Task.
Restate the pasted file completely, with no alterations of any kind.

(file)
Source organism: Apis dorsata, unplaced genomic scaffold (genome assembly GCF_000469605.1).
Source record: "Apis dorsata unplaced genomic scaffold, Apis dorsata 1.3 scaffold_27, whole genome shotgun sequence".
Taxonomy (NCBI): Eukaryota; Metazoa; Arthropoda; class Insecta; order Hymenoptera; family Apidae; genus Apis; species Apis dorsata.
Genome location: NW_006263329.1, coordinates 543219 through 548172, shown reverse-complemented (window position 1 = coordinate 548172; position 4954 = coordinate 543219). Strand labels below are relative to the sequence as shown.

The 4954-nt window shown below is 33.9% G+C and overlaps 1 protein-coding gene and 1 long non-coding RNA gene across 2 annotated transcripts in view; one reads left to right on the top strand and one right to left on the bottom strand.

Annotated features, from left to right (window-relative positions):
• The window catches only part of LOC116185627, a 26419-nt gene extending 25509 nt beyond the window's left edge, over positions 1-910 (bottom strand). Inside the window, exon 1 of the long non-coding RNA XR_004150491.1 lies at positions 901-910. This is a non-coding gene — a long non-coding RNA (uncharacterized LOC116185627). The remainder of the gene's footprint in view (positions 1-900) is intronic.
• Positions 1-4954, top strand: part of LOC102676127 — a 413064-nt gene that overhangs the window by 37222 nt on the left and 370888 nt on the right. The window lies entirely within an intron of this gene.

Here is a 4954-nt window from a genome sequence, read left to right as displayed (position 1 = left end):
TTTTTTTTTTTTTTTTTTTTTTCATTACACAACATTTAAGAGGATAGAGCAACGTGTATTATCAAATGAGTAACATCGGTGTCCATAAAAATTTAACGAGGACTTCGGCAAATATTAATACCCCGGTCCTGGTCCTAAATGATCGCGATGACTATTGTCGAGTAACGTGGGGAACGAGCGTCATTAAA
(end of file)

Source organism: Apis dorsata, unplaced genomic scaffold (genome assembly GCF_000469605.1).
Source record: "Apis dorsata unplaced genomic scaffold, Apis dorsata 1.3 scaffold_27, whole genome shotgun sequence".
Taxonomy (NCBI): Eukaryota; Metazoa; Arthropoda; class Insecta; order Hymenoptera; family Apidae; genus Apis; species Apis dorsata.
Genome location: NW_006263329.1, coordinates 543219 through 548172, shown reverse-complemented (window position 1 = coordinate 548172; position 4954 = coordinate 543219). Strand labels below are relative to the sequence as shown.

The 4954-nt window shown below is 33.9% G+C and overlaps 1 protein-coding gene and 1 long non-coding RNA gene across 2 annotated transcripts in view; one reads left to right on the top strand and one right to left on the bottom strand.

Annotated features, from left to right (window-relative positions):
• The window catches only part of LOC116185627, a 26419-nt gene extending 25509 nt beyond the window's left edge, over positions 1-910 (bottom strand). Inside the window, exon 1 of the long non-coding RNA XR_004150491.1 lies at positions 901-910. This is a non-coding gene — a long non-coding RNA (uncharacterized LOC116185627). The remainder of the gene's footprint in view (positions 1-900) is intronic.
• Positions 1-4954, top strand: part of LOC102676127 — a 413064-nt gene that overhangs the window by 37222 nt on the left and 370888 nt on the right. The window lies entirely within an intron of this gene.

Here is a 4954-nt window from a genome sequence, read left to right as displayed (position 1 = left end):
TTTTTTTTTTTTTTTTTTTTTTCATTACACAACATTTAAGAGGATAGAGCAACGTGTATTATCAAATGAGTAACATCGGTGTCCATAAAAATTTAACGAGGACTTCGGCAAATATTAATACCCCGGTCCTGGTCCTAAATGATCGCGATGACTATTGTCGAGTAACGTGGGGAACGAGCGTCATTAAA